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When UCLA basketball star Ed O’Bannon saw his avatar used in an NCAA-branded video game for which he received no compensation, he decided to take action, and agreed to serve as lead plaintiff in a class action challenging NCAA rules prohibiting student-athletes from receiving a share of revenues earned from use of their names, images and likenesses.  The suit alleged that the restrictions constitute an unreasonable restraint on trade in violation of antitrust laws.

On Thursday, the NCAA Board of Directors voted to allow Notre Dame and the top five conferences in Division I - Atlantic Coast, Big Ten, Big 12, Pacific-12 and Southeastern Conferences (collectively known as the “Big 5”), to create their own rules in the following 11 areas affecting student athletes (the “Autonomy Measures”):

  • Athletics Personnel;
  • Insurance and Career Transition;
  • Career Pursuits Unrelated to Athletics;
  • Recruiting Restrictions;
  • Pre-Enrollment Expenses and Support;
  • Financial Aid;
  • Awards, Benefits and Expenses;
  • Academic Support;
  • Health and Wellness;
  • Meals and Nutrition; and
  • Time Demands.

Professional athletes spend considerable time working with sports equipment.  Baseball players, for example, use different types of shoes, various protective equipment (such as helmets), devices to block the sun (such as bills of hats), and devices to otherwise improve performance (such as batting gloves to better grip a bat).  In part because of the time they spend using such equipment, and the time they spend on a field or court in front of a large crowd, not to mention the impact equipment can have on their athletic careers, professional athletes can recognize the desire for improved equipment to meet a need and can envision such improvements.  In at least a few situations, professional athletes have conceived of new ideas and have applied for and received patent protection for their inventions.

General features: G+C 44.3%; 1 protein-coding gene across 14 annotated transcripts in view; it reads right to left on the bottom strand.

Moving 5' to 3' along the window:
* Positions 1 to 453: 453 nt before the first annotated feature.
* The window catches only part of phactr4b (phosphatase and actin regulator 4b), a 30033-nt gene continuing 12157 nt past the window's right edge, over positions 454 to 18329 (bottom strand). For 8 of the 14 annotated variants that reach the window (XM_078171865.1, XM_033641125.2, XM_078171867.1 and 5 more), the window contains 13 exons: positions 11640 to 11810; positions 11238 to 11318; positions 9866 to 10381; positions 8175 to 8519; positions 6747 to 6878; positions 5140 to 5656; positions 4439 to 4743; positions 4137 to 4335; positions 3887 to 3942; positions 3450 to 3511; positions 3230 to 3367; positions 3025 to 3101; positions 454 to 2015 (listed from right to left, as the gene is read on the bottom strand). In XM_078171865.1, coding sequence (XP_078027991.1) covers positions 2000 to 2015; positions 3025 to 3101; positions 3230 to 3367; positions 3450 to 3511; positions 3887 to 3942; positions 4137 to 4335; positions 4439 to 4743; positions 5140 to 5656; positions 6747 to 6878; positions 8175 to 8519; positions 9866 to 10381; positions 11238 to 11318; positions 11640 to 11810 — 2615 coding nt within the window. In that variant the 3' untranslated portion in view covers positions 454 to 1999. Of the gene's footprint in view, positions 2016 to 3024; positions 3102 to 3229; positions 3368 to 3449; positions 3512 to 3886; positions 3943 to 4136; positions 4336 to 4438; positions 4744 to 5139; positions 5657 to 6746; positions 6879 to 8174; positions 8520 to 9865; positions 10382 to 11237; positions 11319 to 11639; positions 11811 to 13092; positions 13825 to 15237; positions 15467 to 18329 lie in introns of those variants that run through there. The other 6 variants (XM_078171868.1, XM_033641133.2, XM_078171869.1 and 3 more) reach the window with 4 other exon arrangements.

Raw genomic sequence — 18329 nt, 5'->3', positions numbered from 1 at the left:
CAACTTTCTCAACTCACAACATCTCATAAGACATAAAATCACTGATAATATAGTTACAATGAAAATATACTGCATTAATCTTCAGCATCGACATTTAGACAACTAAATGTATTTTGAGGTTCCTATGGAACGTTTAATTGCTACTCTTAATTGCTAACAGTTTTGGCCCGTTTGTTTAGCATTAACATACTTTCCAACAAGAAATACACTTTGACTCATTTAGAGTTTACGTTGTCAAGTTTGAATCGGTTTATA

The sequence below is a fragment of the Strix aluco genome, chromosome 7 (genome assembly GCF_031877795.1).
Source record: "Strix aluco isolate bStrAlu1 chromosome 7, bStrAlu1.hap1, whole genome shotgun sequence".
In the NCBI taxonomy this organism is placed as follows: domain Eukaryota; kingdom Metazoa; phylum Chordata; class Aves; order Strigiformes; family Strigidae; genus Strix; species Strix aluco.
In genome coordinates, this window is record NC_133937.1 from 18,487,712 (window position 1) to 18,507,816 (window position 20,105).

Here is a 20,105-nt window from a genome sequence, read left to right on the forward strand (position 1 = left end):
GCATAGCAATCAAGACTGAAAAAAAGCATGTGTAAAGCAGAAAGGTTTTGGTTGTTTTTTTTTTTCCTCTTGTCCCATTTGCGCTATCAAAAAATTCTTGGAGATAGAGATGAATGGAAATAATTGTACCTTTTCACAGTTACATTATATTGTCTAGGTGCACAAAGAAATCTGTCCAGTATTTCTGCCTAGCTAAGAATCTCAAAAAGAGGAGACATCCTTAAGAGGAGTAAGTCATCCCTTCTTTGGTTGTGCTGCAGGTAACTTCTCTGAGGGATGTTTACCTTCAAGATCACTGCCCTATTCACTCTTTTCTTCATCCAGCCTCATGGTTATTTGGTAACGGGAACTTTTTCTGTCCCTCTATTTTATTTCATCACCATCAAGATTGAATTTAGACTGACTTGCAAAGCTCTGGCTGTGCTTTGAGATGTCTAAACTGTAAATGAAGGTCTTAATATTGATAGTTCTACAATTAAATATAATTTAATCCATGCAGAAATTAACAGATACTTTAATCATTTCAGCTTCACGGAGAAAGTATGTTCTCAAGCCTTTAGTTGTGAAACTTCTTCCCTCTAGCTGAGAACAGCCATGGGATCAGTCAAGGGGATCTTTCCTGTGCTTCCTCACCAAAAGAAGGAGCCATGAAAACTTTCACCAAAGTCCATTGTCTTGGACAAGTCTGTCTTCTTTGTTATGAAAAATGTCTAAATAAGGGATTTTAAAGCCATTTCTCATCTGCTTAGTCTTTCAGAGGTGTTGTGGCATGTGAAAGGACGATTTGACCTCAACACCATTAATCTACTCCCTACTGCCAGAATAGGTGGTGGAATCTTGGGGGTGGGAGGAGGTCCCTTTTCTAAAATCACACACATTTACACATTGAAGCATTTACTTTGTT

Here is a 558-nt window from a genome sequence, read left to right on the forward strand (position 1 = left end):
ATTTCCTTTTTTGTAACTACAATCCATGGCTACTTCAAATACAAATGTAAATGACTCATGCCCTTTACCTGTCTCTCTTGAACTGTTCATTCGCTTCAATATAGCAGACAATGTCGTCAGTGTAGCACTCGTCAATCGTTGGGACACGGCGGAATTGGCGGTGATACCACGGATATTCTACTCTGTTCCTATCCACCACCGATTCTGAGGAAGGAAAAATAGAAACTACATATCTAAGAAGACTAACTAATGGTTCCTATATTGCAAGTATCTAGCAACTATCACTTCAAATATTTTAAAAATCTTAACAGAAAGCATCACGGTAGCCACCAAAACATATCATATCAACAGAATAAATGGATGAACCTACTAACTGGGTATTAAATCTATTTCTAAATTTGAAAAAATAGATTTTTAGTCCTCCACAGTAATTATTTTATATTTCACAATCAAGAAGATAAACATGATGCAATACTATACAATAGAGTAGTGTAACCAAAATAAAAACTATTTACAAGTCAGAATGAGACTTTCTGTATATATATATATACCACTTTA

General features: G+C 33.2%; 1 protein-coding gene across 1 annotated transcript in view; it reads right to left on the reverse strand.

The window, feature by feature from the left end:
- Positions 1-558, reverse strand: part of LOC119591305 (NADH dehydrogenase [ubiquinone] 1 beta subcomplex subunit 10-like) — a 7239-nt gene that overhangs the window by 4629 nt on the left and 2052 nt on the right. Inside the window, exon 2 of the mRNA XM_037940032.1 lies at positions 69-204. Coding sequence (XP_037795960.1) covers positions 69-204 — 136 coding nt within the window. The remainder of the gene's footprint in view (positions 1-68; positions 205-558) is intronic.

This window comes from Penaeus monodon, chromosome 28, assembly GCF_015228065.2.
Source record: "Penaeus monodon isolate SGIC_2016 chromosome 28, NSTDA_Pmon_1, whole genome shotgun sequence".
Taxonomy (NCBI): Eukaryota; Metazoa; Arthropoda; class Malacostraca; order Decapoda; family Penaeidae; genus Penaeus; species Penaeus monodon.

The National Labor Relations Board (“NLRB”) ruled on March 26, 2014 that Northwestern University football players who receive scholarships from the University are employees of the University and are eligible to unionize.

The NLRB cited several reasons for its decision, including that the University benefits from the players’ services through the compensation it receives for those services in the form of advertising, sponsorships, media buys, ticket sales, etc.  Additionally, it found that the University controls how and when the players perform their services and that these football players receive compensation for their services in the form of scholarships. The NLRB determined that football players receiving scholarships from the University are not “primarily students” and that their activities are rather economic ones that benefit the school.

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The Sports, Arts and Entertainment Group at Garvey Schubert Barer provides full service legal representation on sports, entertainment and business matters, including handling transactions related to brand management, licensing, joint ventures, venture capital, private equity, technology, the Internet and new media.
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